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Monthly Archives: October 2010

QE3 and the $14T test tube economy

What else the Fed might do for Plans C & D if needed –if QE2 fails to achieve its objective?   Plan C could be to raise the public’s expectations of future inflation. In theory, the Fed could attempt this by announcing promises to keep short term interest rates at zero no matter what happens to inflation in the near term months – but with […] Read the rest of this entry »

QE2 increases PIIGS default

QE2 is intended to help get the US economy going. But as with all economic experiments, there are unintended consequences.  Let’s talk about what it will do to the PIIGS countries.  I know we’ve not talked about them much in the past while. They haven’t gone away. The PIIGS countries continue to present a risk to the global banking system. With the US launching […] Read the rest of this entry »

More evidence we’re in a balance sheet recession (and that the Fed is wrong)

In the past few months we’ve discussed balance sheet recessions and why “it is different this time”. In other words, we are in one now as opposed to a business cycle recession.  The Federal Reserve as recently as 2 weeks ago reiterated their diagnosis that our economy was in a business cycle recession and that we’re still growing, but slowly. To which we say: […] Read the rest of this entry »

3Q 2010 US economy remains weak. BEA data is suspect.

Friday morning saw the release of the government’s estimate on the economy for 3Q. They announced that the economy grew at a 2.0% pace. I’ve made no secret of the fact that the independent data I follow suggested the 3Q GDP figure is around -2% and that the 4th quarter is likely to show we’re deeper yet into a recession. I’ve also made it […] Read the rest of this entry »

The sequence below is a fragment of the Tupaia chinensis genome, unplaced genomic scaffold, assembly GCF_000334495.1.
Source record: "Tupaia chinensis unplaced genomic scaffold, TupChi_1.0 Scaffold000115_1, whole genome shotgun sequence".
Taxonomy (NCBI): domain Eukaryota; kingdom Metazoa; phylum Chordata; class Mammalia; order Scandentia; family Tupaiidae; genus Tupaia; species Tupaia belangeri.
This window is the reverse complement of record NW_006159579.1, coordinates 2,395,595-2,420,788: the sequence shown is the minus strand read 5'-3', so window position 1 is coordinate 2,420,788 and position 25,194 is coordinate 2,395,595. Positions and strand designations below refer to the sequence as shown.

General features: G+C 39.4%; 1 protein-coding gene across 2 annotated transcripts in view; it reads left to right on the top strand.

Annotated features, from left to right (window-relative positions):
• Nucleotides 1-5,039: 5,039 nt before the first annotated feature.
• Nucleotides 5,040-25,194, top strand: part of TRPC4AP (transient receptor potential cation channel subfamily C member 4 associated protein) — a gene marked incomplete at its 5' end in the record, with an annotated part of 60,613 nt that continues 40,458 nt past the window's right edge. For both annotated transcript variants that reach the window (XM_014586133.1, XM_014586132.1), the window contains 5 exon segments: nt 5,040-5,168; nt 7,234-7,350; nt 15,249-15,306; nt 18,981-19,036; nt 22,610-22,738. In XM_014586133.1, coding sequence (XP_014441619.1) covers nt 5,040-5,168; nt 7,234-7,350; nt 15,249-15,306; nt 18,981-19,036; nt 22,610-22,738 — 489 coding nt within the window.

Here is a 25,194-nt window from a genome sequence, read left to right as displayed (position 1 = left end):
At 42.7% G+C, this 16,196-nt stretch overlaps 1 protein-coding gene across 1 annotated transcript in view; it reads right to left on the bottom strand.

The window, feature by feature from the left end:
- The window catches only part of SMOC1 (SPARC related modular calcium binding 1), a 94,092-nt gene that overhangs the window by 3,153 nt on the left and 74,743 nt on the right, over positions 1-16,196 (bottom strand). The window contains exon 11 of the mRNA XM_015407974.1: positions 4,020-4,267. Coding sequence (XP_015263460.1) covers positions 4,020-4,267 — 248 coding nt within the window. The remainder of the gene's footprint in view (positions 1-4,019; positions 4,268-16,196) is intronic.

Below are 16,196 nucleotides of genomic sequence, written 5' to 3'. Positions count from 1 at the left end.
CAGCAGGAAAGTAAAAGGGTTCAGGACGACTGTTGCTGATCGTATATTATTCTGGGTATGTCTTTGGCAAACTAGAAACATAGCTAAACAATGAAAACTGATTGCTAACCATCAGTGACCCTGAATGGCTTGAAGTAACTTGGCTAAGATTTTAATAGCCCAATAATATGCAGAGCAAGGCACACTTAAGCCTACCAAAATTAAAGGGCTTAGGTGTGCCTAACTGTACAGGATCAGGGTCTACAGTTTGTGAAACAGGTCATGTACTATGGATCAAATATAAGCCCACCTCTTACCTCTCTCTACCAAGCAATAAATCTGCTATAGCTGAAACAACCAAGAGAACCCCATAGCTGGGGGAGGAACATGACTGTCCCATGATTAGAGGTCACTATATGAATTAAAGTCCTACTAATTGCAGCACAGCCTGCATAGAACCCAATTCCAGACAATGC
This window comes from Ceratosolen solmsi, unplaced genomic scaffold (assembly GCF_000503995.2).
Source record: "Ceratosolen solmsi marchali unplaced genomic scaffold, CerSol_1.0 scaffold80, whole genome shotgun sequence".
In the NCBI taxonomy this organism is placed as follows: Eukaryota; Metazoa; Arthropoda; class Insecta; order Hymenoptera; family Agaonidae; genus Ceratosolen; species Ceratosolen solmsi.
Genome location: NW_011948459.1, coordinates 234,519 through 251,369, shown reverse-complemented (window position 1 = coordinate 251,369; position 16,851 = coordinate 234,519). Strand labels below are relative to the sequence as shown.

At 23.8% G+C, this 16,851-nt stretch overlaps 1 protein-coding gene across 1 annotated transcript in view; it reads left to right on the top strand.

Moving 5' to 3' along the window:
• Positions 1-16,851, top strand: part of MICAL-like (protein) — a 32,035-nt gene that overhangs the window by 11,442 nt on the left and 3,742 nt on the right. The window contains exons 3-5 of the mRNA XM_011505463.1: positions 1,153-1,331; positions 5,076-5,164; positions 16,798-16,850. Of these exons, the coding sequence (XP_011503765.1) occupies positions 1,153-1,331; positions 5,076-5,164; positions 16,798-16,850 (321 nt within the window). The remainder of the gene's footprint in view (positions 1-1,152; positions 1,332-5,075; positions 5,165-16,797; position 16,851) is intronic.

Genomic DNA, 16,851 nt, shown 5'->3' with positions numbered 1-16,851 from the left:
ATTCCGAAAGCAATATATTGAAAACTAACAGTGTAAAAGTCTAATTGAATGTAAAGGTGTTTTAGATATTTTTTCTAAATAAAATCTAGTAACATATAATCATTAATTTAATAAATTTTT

Why can’t we balance our budget (or at least have a plan to)

On Wednesday, the UK released a plan to drastically reduce its budget deficit. Currently the UK has a $243B annual budget deficit that is slightly larger on a % of GDP basis than ours – making the UK & the US the worst in the G20 group from a budget deficit perspective. So my hat goes off to the UK Treasury Secretary George Osborne […] Read the rest of this entry »

The Vegas Fed

Last week, the Fed tipped it’s hand as it frequently does lately where big decisions are concerned.  2 months ago, the Fed began leaking that it was considering further monetary policy stimulus in the form of a second round of quantitative easing – the QE2. A month later, they polled economists as to what would be an acceptable size. The consensus was in the […] Read the rest of this entry »

The Fed is (still) wrong. This time it IS different…

On Wednesday last week, we had the pleasure of a visit by the Richmond Federal Reserve President – Jeffrey Lacker. Dr Lacker gave a speech in Chapel Hill that I was privileged to attend, and in particular I was very pleased to discuss current monetary policy with him. With that said, I have mixed feelings about the Richmond Fed’s position on further monetary policy […] Read the rest of this entry »

The Economist hints at US Depression in 2011

This week’s The Economist magazine had an interesting article –well several actually- but one in particular that points out that when countries try to cut their budget deficit as a % of GDP by 1%, they usually find that GDP contracts by half a % as a consequence. A painful consequence.  One that Ireland & Greece are finding out right now.  Less face it, […] Read the rest of this entry »

Currency Wars

Arguably one of the biggest economic datapoints for the week came early in the week via the Bank of Japan’s announcement they would lower short term interest rates back to zero. The Yen has grown in value over the past few months because other large currencies are being demolished by their own governments. So Japan is now stepping up the pace to destroy its […] Read the rest of this entry »

September 2010 (un)employment report

Friday saw the release of the much anticipated September employment report from the Bureau of Labor Statistics –the BLS. This is the last national employment report before the mid-term elections, so you better believe there’s a lot riding on it. The BLS report showed: 64,000 new private payroll jobs created   159,000 federal, state, and local govt jobs lost     TOTAL  95,000 jobs lost […] Read the rest of this entry »